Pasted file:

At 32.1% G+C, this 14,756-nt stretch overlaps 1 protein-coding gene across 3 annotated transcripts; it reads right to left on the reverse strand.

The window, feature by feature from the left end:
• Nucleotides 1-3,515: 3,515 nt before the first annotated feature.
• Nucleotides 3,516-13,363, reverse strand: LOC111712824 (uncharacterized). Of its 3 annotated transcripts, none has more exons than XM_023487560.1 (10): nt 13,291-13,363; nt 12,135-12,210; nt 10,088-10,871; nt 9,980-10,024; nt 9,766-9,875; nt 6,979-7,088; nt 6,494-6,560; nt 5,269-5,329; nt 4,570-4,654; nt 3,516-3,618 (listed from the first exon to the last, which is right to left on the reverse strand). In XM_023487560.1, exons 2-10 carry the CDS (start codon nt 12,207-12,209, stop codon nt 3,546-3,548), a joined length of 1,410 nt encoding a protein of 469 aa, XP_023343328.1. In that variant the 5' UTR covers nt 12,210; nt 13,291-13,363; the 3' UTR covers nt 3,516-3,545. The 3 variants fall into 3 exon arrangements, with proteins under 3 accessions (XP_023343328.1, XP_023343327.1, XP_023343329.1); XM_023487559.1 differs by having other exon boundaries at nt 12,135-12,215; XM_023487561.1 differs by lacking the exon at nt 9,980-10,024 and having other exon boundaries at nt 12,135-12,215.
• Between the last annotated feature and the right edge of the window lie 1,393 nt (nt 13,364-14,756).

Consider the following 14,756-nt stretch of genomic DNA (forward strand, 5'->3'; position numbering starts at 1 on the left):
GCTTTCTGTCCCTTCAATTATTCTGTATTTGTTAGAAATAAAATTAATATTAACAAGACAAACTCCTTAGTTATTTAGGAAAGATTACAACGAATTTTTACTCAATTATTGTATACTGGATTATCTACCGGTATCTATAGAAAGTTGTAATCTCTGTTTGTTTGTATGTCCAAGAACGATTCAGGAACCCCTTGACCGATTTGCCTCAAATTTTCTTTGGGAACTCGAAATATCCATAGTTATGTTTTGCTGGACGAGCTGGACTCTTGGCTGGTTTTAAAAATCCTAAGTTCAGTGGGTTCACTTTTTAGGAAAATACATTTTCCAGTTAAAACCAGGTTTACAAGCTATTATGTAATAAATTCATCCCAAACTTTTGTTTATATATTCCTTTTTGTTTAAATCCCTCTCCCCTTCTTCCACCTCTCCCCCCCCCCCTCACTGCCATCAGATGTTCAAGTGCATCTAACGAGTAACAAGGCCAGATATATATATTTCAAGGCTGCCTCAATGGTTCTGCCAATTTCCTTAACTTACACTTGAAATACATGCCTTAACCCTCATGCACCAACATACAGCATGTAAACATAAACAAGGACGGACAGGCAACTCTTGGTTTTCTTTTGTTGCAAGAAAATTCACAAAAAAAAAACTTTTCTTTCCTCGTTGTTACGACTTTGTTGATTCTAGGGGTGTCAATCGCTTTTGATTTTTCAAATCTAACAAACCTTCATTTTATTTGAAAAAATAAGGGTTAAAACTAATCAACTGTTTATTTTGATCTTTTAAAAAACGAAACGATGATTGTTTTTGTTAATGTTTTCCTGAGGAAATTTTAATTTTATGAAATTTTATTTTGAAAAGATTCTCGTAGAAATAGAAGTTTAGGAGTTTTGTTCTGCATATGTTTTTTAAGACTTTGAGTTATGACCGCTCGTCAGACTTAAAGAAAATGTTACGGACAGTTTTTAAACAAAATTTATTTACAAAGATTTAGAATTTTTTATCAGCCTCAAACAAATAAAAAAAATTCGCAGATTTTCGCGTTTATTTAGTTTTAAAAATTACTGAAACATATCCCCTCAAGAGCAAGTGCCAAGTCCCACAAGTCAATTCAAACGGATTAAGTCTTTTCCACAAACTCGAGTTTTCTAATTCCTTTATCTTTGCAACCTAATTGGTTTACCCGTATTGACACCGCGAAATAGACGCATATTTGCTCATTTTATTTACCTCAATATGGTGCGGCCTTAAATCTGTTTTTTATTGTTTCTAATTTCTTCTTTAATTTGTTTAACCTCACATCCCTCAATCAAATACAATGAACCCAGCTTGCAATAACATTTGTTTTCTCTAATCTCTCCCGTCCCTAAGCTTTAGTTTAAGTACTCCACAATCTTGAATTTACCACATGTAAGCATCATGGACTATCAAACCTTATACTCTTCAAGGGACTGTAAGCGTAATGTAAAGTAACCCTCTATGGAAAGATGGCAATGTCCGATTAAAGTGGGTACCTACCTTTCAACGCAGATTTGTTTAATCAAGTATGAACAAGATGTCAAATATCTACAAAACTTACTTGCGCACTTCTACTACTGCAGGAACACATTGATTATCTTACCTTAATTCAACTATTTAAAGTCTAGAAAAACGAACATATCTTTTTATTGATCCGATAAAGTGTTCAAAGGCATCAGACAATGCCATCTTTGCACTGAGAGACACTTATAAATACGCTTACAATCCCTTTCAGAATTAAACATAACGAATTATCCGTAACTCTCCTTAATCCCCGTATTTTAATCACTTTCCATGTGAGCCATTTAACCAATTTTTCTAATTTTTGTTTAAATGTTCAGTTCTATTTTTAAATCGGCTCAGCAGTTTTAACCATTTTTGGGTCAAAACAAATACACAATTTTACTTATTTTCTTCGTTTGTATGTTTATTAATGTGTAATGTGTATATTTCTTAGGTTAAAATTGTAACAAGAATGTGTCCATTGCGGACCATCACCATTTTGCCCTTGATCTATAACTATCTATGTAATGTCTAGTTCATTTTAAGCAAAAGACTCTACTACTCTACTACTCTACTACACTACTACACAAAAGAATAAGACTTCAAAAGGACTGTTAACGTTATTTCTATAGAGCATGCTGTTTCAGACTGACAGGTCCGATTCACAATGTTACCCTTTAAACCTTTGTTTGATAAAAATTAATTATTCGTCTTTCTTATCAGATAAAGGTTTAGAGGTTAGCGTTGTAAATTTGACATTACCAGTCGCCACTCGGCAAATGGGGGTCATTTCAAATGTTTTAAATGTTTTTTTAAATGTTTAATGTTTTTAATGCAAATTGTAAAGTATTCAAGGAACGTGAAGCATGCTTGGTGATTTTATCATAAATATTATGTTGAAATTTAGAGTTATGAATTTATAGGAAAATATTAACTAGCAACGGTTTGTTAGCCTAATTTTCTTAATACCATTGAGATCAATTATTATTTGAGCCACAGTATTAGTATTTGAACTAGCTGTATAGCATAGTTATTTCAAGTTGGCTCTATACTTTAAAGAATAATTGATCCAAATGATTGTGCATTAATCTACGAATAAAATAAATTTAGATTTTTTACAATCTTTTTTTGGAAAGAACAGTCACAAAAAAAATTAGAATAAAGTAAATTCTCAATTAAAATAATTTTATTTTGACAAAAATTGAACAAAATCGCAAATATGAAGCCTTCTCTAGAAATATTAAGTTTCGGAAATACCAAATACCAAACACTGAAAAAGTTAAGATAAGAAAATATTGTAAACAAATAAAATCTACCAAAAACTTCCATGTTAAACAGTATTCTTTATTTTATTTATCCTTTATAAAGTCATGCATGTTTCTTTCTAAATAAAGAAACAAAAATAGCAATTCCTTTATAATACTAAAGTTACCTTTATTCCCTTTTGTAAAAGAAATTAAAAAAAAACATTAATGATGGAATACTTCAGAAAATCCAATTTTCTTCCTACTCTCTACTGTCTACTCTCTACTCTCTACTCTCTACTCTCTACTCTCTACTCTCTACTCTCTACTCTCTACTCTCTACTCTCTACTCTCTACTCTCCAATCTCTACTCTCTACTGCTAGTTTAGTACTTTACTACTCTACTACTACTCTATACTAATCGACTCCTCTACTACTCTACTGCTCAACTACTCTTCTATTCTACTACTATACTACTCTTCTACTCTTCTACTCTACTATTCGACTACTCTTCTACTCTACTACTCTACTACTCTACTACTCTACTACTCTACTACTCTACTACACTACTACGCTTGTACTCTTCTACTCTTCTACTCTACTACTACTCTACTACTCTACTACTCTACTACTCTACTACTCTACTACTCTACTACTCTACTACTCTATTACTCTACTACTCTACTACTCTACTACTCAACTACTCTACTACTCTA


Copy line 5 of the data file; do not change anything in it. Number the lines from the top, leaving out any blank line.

• Between the last annotated feature and the right edge of the window lie 1,393 nt (nt 13,364-14,756).